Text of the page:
THURSDAY, AUGUST 21, 2014
NEW YORK – For three straight weeks in July and August, we welcomed education partners for both the Training Program and the Advanced Training Program at the United Nations. Students took part in sessions from UN officials, diplomats, and representatives from civil society. In addition, participants learned skills in project management, public speaking, problem solving, and critical thinking. At the end of each week, the programs ended with student presentations, addressing a specific sustainable development issue.
For the first time, the New York office conducted joint programs. We combined groups from different educational partners, allowing for students to meet their peers from other countries and cultures. The education partners included the Research Center of United Nations and International Organizations (RCUNIO), the Hope to the Future Association, the United Nations Association of New York (UNA-NY), and Sookmyung Women’s University.
Within and between the groups, participants displayed diverse skills, backgrounds, and interests. Students showed creativity and innovation in their development presentations, demonstrating their tech savvy while using the latest presentation software. Academic interests spanned a broad spectrum from economics to the arts to computer science majors. Many students expressed interest in working at the United Nations, in their foreign service, or in civil society, while a number or participants sought opportunities to engage the UN system through business.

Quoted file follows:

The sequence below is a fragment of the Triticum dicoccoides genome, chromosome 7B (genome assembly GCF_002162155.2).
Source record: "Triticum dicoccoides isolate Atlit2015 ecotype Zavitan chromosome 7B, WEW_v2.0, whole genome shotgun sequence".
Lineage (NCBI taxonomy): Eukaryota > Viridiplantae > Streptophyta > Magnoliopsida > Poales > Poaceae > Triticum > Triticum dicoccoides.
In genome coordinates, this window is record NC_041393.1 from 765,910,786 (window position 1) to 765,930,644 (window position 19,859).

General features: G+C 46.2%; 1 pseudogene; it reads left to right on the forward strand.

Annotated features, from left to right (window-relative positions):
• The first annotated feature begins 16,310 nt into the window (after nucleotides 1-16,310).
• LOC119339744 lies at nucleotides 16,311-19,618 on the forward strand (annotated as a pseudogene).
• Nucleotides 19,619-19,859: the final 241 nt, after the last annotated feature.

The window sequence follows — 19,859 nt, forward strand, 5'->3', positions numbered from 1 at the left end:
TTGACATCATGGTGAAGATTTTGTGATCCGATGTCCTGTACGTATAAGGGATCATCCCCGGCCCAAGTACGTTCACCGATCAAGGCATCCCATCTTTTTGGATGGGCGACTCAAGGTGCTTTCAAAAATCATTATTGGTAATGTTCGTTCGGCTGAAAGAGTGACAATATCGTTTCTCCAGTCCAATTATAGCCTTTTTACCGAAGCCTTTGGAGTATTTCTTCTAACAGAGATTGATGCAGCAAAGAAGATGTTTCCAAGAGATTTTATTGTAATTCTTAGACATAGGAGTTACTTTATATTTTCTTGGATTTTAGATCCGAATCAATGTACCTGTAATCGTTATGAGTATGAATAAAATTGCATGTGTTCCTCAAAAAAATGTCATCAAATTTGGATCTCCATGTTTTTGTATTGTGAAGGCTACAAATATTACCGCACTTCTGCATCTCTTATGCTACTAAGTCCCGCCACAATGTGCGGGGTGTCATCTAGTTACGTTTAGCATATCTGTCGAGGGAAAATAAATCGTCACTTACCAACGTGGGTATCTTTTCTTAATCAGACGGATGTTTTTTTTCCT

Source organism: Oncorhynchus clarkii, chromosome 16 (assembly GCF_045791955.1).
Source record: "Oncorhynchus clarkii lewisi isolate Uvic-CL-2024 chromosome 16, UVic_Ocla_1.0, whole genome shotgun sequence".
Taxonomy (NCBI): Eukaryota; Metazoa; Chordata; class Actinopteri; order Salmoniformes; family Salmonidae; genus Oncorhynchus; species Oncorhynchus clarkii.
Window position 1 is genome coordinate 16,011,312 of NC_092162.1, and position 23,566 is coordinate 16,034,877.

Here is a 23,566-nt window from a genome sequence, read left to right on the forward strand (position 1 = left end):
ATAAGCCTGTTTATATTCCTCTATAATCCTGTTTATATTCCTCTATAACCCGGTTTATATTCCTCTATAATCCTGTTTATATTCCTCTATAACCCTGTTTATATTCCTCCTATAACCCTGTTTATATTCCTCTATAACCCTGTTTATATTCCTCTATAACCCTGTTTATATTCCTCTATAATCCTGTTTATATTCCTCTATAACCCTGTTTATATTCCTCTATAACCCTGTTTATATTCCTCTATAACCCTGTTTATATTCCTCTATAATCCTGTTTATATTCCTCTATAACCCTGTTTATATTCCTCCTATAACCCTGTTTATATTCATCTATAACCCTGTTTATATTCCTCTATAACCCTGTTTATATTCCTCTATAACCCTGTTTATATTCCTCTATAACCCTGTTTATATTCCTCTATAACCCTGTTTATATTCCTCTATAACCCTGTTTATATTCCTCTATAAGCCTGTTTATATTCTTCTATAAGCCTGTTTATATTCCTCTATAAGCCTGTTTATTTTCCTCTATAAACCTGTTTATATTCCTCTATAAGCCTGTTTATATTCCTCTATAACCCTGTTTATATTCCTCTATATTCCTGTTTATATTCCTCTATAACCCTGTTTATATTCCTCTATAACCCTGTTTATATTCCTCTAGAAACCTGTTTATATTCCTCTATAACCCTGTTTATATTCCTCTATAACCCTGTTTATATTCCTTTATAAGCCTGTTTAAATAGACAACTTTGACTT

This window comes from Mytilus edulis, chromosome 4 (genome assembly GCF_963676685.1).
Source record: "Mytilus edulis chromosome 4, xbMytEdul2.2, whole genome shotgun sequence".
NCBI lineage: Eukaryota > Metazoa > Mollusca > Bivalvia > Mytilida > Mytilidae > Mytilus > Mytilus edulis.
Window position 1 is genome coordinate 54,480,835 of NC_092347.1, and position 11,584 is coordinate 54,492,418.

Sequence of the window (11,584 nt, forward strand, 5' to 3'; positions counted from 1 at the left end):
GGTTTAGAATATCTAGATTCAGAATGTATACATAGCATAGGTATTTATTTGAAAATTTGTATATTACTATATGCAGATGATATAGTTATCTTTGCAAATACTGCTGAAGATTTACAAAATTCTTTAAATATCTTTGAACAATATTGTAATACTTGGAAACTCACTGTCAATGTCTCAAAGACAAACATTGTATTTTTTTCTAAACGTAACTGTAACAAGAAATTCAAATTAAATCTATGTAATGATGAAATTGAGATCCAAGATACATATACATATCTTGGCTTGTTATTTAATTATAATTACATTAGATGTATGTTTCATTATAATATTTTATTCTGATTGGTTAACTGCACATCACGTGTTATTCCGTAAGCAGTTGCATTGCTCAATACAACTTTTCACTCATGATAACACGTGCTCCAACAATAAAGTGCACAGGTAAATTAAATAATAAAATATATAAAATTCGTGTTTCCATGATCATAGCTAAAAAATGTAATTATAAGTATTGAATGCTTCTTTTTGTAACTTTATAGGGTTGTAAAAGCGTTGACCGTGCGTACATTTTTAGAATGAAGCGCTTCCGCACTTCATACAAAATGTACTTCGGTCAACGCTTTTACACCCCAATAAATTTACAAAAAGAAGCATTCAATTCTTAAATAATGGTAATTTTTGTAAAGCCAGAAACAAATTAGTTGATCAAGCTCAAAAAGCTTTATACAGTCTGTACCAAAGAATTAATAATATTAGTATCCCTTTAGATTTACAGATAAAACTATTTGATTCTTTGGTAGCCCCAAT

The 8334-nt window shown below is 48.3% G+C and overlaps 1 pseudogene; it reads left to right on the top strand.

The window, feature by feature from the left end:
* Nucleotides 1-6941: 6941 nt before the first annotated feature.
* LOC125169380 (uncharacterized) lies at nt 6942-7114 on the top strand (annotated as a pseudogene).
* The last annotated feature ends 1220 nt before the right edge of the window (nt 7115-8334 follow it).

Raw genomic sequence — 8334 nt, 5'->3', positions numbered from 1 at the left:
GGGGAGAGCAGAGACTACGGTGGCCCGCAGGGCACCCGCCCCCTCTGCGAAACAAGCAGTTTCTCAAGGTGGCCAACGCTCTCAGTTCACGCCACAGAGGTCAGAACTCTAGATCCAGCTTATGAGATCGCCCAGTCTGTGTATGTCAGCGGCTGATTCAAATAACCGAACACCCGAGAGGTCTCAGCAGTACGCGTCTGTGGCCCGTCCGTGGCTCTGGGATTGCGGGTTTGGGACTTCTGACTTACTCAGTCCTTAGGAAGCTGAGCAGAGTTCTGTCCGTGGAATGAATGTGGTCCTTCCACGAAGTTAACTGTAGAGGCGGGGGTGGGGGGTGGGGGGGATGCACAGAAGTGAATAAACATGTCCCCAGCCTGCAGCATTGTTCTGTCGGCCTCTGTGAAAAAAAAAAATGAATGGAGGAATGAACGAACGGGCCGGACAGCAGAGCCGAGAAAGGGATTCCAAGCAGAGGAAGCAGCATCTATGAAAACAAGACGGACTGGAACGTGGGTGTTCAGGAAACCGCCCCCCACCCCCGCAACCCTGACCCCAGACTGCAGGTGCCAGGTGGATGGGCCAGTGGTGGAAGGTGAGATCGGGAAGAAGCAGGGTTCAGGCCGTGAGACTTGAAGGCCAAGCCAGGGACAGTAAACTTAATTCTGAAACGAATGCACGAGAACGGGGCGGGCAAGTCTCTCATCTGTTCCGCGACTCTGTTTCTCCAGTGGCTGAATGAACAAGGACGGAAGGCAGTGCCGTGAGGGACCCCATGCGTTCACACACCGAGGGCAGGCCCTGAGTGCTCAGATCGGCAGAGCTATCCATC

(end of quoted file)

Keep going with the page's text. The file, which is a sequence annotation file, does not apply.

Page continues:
We invited officials and staff from the United Nations Mine Action Service (UNMAS), UNICEF, the United Nations Population Fund (UNFPA), the International Labor Organization, the UN Global Compact, UN Peacekeeping Operations, Department of Public Information, UN Environmental Program, the International Atomic Energy Agency, and the Office of the High Commissioner for Human Rights. This wide range of presenters allowed the students to gain an in-depth understanding of the UN’s work from the inside, with off-the record discussions not found in textbooks.
Civil society representatives included charity:water, Pencils of Promise, Global Action to Prevent War, and the US Federation for Middle East Peace. During a joint session with Chinese, Korean, and American students, retired Ambassador Ahmad Kamal addressed the students on the future of global affairs.
Training Program at the UN: 29 July – 4 August
We kicked off Training Program season with a high school group from China, recruited and organized by RCUNIO. This was RCUNIO’s 7th program overall with WFUNA. Sixteen students enjoyed five days of our TP program before attending the UN Youth Assembly the following week.
An addition to this edition included a Research Scavenger Hunt. Students were tasked to visit the Permanent Missions of Sri Lanka, Mexico and the Netherlands and ask specific questions to their presenters about: the role of their state at the UN; working in their diplomatic corps; the relationship between their country and China; and facts about their culture. The assignment also required each group to take photos of their visit.